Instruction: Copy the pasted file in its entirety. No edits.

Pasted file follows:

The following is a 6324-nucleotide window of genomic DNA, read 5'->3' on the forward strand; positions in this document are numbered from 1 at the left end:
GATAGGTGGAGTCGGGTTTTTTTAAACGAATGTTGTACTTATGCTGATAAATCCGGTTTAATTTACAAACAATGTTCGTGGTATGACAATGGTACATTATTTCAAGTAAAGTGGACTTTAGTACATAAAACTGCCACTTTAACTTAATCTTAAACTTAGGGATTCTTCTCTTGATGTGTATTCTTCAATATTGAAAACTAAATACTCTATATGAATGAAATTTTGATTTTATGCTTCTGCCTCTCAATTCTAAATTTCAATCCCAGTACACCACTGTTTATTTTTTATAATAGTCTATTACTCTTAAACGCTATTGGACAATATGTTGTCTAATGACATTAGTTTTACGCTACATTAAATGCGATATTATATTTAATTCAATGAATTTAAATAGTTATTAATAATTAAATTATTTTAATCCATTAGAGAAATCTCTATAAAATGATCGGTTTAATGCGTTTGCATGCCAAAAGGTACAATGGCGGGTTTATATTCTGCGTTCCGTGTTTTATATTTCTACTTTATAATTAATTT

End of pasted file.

The following is a 6324-nucleotide window of genomic DNA, read 5'->3' on the forward strand; positions in this document are numbered from 1 at the left end:
GATAGGTGGAGTCGGGTTTTTTTAAACGAATGTTGTACTTATGCTGATAAATCCGGTTTAATTTACAAACAATGTTCGTGGTATGACAATGGTACATTATTTCAAGTAAAGTGGACTTTAGTACATAAAACTGCCACTTTAACTTAATCTTAAACTTAGGGATTCTTCTCTTGATGTGTATTCTTCAATATTGAAAACTAAATACTCTATATGAATGAAATTTTGATTTTATGCTTCTGCCTCTCAATTCTAAATTTCAATCCCAGTACACCACTGTTTATTTTTTATAATAGTCTATTACTCTTAAACGCTATTGGACAATATGTTGTCTAATGACATTAGTTTTACGCTACATTAAATGCGATATTATATTTAATTCAATGAATTTAAATAGTTATTAATAATTAAATTATTTTAATCCATTAGAGAAATCTCTATAAAATGATCGGTTTAATGCGTTTGCATGCCAAAAGGTACAATGGCGGGTTTATATTCTGCGTTCCGTGTTTTATATTTCTACTTTATAATTAATTT